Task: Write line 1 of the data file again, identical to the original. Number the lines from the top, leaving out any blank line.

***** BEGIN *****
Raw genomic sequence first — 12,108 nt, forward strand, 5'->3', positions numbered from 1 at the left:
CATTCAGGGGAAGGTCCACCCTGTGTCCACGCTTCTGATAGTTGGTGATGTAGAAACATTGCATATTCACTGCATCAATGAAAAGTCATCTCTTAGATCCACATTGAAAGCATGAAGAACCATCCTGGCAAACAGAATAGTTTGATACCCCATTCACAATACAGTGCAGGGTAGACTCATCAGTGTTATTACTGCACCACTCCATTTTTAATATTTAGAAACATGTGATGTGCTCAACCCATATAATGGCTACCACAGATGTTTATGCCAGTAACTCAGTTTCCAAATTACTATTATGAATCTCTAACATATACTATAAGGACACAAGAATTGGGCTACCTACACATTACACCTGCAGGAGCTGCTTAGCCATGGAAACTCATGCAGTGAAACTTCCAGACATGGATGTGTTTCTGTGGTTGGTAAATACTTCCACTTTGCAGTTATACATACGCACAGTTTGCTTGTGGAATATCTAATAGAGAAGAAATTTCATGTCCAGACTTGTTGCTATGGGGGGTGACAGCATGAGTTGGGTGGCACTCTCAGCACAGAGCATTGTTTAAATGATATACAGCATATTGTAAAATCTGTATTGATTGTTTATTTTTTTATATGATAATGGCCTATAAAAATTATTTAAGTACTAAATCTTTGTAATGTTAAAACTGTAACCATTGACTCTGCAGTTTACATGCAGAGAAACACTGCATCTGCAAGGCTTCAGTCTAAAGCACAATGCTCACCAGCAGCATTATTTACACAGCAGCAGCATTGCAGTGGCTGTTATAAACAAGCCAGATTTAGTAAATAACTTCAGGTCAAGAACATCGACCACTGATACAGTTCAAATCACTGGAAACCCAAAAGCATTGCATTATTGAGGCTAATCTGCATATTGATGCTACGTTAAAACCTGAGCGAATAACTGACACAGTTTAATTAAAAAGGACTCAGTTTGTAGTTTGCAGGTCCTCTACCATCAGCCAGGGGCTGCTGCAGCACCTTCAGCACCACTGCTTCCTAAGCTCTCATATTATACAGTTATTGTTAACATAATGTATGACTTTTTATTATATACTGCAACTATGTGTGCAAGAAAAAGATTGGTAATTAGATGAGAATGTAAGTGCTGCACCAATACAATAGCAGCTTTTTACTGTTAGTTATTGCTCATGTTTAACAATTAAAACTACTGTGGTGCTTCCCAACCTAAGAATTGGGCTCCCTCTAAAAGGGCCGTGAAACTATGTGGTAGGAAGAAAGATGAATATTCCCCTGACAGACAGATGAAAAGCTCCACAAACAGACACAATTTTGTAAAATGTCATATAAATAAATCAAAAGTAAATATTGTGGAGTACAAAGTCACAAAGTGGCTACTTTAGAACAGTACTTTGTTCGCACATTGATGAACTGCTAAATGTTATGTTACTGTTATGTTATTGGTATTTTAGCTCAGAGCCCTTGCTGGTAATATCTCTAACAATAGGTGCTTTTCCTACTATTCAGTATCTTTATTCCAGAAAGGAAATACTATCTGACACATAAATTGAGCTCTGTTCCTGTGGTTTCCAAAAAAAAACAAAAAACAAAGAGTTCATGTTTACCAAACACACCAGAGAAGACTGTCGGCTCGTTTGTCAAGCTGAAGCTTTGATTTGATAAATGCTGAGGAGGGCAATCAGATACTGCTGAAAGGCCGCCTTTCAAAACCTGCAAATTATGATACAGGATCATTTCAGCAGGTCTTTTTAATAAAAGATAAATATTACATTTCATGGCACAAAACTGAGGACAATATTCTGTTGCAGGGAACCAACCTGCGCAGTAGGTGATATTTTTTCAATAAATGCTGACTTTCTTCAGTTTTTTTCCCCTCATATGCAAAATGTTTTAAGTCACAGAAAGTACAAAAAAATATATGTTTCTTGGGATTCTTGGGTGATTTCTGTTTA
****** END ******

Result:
Raw genomic sequence first — 12,108 nt, forward strand, 5'->3', positions numbered from 1 at the left: